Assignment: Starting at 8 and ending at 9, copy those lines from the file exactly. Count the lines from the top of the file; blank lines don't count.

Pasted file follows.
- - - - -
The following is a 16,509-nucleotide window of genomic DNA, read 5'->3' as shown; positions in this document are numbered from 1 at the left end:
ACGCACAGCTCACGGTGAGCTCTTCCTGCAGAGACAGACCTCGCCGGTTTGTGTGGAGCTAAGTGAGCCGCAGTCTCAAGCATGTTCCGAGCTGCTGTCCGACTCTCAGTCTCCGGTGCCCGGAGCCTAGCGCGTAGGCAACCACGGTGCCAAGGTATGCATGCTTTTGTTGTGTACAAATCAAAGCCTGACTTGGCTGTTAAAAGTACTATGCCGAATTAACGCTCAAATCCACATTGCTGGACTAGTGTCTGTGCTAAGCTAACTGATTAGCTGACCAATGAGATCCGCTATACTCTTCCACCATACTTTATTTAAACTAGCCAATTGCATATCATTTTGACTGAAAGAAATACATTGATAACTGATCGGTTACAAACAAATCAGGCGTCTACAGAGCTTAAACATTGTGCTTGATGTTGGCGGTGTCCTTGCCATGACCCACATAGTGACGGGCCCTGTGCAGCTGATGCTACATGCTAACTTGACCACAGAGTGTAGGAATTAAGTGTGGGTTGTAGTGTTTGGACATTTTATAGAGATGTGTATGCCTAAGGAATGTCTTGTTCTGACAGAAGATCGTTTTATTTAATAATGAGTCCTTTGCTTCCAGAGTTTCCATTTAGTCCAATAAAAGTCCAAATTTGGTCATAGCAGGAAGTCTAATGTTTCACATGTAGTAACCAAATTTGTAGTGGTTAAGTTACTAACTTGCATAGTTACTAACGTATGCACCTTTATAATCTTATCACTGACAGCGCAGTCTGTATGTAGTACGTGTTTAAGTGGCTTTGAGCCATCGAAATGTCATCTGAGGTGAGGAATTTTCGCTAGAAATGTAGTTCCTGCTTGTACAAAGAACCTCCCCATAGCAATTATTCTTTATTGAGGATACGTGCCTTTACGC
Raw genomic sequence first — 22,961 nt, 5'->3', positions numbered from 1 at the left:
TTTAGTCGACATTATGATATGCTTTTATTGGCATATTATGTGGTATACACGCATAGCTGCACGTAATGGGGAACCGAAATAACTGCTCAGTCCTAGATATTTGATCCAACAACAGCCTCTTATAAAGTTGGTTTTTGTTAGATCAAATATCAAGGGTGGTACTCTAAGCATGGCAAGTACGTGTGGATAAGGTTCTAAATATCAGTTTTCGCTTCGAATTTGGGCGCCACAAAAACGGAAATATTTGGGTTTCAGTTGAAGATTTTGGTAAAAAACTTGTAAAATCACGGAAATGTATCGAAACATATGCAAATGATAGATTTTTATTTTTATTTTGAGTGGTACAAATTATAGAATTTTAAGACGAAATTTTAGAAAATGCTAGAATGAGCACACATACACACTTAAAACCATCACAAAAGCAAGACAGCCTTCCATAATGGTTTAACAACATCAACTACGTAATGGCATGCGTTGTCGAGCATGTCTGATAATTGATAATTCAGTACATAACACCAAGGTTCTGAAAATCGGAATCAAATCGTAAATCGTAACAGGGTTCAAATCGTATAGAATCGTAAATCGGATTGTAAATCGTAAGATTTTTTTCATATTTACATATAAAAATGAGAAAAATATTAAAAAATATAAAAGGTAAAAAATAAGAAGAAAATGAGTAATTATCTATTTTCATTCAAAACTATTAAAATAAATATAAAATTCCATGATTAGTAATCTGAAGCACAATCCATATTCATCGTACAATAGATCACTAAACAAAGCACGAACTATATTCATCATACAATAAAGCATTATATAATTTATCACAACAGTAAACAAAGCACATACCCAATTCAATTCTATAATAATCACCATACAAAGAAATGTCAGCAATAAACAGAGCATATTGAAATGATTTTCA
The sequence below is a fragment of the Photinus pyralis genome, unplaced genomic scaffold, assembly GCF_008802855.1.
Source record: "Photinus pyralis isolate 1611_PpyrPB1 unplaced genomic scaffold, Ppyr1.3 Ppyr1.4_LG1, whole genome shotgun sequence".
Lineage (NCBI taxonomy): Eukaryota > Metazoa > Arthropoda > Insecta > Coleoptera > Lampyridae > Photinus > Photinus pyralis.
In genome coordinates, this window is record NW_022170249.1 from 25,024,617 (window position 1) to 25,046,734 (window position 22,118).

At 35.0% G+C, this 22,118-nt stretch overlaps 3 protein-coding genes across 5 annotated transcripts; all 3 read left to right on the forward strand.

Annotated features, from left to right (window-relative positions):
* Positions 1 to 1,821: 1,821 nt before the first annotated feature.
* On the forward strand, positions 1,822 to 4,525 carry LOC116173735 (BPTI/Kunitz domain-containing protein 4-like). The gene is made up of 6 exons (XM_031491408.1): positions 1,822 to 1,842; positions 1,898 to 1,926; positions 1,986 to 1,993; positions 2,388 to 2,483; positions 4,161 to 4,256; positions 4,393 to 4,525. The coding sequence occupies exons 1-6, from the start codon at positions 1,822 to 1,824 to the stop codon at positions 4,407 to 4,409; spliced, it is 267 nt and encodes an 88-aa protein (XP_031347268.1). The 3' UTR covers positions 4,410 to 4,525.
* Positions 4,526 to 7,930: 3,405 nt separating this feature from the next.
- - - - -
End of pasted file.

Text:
In genome coordinates, this window is record NW_022170249.1 from 25,024,617 (window position 1) to 25,046,734 (window position 22,118).

At 35.0% G+C, this 22,118-nt stretch overlaps 3 protein-coding genes across 5 annotated transcripts; all 3 read left to right on the forward strand.